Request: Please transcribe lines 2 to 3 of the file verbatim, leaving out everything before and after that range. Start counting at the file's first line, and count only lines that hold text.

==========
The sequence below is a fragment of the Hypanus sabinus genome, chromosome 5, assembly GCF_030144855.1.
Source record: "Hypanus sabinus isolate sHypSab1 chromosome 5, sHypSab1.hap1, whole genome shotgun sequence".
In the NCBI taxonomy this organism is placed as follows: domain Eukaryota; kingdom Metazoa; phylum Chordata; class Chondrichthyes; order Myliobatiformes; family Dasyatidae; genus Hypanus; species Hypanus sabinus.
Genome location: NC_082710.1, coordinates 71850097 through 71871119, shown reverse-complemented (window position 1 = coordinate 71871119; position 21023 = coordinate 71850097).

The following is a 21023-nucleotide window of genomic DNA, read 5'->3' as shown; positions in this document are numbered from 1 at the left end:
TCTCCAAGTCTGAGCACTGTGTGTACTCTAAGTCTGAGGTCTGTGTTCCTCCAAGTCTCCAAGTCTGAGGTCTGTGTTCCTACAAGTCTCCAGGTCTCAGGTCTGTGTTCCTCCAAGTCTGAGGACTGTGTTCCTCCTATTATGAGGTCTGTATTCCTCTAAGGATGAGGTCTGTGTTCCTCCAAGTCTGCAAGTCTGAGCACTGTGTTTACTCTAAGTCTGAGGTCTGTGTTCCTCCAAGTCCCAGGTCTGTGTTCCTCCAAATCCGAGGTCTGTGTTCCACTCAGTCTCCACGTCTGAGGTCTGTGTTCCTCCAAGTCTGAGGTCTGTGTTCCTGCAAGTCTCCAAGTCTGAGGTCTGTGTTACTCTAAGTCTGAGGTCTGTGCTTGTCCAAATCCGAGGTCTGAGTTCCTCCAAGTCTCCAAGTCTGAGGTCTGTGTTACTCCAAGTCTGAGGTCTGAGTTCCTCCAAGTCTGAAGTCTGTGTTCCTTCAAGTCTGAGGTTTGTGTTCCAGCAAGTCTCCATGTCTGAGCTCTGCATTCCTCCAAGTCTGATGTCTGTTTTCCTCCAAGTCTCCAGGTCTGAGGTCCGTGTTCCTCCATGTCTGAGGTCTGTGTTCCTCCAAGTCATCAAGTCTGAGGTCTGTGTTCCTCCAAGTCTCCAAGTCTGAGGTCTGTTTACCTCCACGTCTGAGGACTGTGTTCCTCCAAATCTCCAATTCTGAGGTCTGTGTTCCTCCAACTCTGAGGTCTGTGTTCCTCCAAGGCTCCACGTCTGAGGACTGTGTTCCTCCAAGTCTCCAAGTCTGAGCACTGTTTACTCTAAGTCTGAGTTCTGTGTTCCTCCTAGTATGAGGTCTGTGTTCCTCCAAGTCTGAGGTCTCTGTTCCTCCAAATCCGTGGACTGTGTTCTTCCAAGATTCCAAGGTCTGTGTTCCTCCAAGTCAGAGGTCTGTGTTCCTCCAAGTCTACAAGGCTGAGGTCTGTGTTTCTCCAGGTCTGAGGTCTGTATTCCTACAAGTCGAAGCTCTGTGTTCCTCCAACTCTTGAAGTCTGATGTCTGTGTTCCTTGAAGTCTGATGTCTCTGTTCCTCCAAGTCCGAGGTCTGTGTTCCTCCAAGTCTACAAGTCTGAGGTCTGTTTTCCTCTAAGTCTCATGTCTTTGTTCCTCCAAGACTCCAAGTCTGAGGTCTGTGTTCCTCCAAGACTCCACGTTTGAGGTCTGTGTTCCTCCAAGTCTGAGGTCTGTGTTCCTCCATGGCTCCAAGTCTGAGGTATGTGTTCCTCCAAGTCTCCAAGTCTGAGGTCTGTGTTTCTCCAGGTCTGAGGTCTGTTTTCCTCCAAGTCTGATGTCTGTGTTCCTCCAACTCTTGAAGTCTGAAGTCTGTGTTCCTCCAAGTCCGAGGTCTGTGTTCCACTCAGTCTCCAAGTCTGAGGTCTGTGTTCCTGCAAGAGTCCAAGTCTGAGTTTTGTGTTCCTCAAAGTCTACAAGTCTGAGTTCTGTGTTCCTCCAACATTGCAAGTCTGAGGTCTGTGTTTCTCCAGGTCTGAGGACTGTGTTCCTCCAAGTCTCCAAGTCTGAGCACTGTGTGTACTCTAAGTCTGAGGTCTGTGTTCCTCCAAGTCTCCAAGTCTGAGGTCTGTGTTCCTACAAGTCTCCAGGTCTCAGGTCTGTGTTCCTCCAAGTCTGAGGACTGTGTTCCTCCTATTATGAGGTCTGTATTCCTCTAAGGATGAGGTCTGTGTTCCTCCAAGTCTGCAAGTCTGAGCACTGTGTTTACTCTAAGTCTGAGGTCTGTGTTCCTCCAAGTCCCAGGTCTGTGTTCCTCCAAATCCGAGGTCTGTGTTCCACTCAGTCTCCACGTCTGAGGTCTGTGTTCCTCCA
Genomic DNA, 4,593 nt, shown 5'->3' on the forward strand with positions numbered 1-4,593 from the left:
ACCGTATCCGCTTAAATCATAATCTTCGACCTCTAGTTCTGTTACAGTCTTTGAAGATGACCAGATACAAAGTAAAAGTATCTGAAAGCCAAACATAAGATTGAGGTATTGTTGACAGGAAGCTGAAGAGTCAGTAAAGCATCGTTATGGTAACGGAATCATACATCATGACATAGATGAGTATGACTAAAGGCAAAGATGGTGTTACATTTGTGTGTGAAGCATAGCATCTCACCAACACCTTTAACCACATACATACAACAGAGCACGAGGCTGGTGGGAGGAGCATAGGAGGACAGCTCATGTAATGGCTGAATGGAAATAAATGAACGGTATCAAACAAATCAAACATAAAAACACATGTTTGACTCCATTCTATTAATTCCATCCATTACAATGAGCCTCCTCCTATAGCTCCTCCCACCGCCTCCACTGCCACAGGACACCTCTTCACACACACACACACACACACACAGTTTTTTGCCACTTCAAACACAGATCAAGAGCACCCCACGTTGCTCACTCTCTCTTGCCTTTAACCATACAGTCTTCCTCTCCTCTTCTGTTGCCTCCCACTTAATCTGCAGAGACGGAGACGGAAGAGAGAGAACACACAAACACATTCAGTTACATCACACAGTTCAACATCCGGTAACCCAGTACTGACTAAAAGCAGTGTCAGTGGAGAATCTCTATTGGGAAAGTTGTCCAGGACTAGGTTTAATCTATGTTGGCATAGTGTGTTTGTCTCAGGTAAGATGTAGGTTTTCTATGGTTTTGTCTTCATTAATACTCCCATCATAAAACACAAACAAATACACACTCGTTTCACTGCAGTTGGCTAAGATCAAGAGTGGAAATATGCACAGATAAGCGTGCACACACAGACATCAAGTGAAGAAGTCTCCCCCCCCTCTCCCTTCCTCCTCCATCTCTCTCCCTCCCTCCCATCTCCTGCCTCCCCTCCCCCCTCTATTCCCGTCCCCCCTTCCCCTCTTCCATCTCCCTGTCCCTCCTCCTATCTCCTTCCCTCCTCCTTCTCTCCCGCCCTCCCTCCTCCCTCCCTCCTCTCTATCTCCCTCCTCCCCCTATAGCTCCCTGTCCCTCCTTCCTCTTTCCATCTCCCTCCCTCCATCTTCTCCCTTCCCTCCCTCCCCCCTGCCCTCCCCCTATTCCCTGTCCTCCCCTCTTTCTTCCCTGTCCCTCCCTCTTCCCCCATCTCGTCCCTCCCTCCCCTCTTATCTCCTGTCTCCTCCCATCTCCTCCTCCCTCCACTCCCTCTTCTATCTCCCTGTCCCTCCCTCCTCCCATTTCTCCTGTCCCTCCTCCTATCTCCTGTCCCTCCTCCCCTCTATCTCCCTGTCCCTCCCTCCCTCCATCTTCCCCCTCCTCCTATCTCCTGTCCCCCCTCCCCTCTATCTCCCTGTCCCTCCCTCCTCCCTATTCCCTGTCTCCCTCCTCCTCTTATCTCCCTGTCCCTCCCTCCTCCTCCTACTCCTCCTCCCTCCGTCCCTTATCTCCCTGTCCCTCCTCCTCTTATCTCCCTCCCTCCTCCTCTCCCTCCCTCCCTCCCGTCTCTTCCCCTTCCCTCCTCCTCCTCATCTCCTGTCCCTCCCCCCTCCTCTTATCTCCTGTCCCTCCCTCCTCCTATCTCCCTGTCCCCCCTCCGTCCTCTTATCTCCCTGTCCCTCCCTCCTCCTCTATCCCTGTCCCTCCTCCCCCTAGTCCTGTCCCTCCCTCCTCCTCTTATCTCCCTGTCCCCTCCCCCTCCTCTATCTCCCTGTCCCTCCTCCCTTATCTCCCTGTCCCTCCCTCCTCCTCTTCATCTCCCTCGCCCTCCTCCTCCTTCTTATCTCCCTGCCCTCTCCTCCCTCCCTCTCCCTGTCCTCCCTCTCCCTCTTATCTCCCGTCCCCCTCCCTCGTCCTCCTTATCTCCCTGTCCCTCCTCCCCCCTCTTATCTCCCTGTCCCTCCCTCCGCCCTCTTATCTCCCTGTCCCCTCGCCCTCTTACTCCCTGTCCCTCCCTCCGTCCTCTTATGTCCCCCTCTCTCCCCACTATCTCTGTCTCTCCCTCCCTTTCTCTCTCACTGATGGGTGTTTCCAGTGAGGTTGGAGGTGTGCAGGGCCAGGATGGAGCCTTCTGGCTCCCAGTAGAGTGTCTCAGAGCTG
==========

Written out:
Source record: "Hypanus sabinus isolate sHypSab1 chromosome 5, sHypSab1.hap1, whole genome shotgun sequence".
In the NCBI taxonomy this organism is placed as follows: domain Eukaryota; kingdom Metazoa; phylum Chordata; class Chondrichthyes; order Myliobatiformes; family Dasyatidae; genus Hypanus; species Hypanus sabinus.